The Financial Times reports that “rebel [Lib Dem] MPs have signalled that they will vote in Parliament tonight against the Budget resolution that concerns the VAT rise.” An amendment has been signed, which demands “an assessment of the impact of the increases it proposes upon business, charities and households across the income and age groups”. Bob Russell, Mark Williams, and Roger Williams have signed the amendment drafted by Andrew George.
The Independent reports that Vince Cable has ruled out the move by saying, “No, we’ve got a balanced package as it is, and we are not reopening it.” The Guardian reports that Today two opinion polls yesterday – YouGov for the Sunday Times and ICM for the Sunday Telegraph – put the Lib Dems on just 16 per cent, compared to the 23 per cent they got at the general election. Left Foot Forward yesterday reported how the poorest were hit hardest when spending cuts were included in the assessment, and how the most deprived areas were most affected by the cuts to local government budgets.
The front page of the Guardian and Times focus on the coalition’s plans for a “welfare crackdown”. The Guardian reports that Ministers are to signal a tougher approach to incapacity benefit this week as the next stage of its welfare reforms, by reducing the benefit levels of those tested if they are found capable of doing some work. Work Minister, Chris Grayling, is expected to announce details this week. George Osborne said last night: “It’s a choice we all face. It is not a choice we can duck.” He specifically mentioned the cost of housing benefit, incapacity benefit, and employment and support allowance. The Times says the Tory pledge to try to reduce Britain’s annual £12.5 billion incapacity benefit bill represents “the latest faultline to emerge between the Conservatives and Liberal Democrats.”
The Daily Telegraph front page reports finding by the British Medical Association that thousands of doctors and nurses face being made redundant or not replaced if they leave, while many hospitals have cut treatments. A survey for the BMA found that 43 per cent of those who responded said there was a freeze on recruiting doctors and nurses at their trust. The Guardian reports that 72 per cent said their health trust had postponed or cancelled clinical service developments because of financial pressures.The warning came as senior Tories broke ranks to object to plans to protect health service funding. Nadine Dorries, a Tory member of the Commons health select committee, told the BBC’s Politics Show: “I think we need to find the political courage to accept that there is excessive waste in the NHS and that it’s unfair to expect other departments to take all the hits.” Lord Lawson made a similar argument to which George Osborne responded: “We have committed to real term increases in the health budget for a good reason. There are very significant demographic pressures on the health service which have to be taken into account.”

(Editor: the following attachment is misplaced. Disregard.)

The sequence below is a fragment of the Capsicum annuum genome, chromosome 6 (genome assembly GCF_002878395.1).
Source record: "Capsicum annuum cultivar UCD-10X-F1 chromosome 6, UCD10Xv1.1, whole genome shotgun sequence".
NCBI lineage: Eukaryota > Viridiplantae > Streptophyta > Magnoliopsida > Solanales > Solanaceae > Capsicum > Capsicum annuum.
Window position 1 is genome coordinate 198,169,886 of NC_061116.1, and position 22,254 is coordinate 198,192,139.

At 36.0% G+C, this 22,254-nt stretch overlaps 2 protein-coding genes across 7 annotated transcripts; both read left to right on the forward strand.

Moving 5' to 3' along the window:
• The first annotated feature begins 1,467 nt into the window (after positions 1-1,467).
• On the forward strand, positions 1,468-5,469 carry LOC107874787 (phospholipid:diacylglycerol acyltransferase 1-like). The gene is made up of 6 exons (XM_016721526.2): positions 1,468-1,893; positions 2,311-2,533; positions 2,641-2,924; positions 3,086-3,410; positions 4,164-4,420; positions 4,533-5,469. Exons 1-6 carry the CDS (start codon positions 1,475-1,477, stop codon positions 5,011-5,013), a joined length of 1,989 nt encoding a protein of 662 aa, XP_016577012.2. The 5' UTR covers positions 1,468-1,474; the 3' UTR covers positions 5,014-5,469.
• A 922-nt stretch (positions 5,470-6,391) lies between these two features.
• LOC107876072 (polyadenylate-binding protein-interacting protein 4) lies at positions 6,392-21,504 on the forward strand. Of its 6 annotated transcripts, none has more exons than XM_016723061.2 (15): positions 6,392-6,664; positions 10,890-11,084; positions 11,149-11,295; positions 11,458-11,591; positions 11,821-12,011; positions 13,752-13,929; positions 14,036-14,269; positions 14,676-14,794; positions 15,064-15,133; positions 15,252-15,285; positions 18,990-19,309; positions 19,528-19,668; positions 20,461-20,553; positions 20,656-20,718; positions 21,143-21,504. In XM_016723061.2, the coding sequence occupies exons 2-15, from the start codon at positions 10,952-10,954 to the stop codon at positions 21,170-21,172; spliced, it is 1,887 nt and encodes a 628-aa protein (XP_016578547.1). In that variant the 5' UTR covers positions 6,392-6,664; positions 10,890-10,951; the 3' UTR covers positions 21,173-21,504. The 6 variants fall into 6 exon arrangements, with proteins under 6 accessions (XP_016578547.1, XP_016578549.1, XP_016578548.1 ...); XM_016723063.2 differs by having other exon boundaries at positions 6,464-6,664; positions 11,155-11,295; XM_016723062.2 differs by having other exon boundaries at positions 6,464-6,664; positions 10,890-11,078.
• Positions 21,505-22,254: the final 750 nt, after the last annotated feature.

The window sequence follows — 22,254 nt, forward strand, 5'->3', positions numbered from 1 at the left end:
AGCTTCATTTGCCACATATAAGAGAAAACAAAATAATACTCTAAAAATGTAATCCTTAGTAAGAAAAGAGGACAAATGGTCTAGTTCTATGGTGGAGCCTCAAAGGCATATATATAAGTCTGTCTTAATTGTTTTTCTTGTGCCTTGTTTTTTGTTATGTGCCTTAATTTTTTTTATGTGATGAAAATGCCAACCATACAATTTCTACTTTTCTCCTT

The Times reports that the “Government’s proposed curb on migrants is damaging, says business”. Businesses have warned ministers that a strict limit on numbers could stop them filling vacancies and recruiting people with specific skills in areas such as social care. Vince Cable, the Business Secretary, said yesterday that any cap must meet the concerns of business and industry:“It has to be implemented in a flexible way.” Boris Johnson, the Conservative Mayor of London, also expressed concern that a tough curb would damage the capital’s dominance as a centre for finance and business. On the Today programme, Home Secretary Theresa May said the coalition government was “delivering on our promise” to reduce migrants, but consulting to make sure that any cap on immigration was done in a way to “ensure we do get the brightest and best”. She said: “I think what’s absolutely key is that we deal with this overall issue of immigration … but of course part of the process of consultation is about working out how we put that limit in place.”
The FT reports that a form of words were agreed yesterday at the G20 that “allowed all sides to claim their deficit reduction strategy had won out but is likely to make little difference in practice.” The paper reports that G20 officials said there would be no formal sanctions for governments breaking the deficit pledge. Nor is it likely to provoke much change in policy, since G20 countries are already on course to hit those targets. The papers’ front page examines the decision to implement “tough capital rules to force banks to hold sufficient buffers to guard against a future crisis”. But the Guardian reports that the proposal to have a regime by the end of 2012 has been shelved in a compromise insisted upon by European G20 members.
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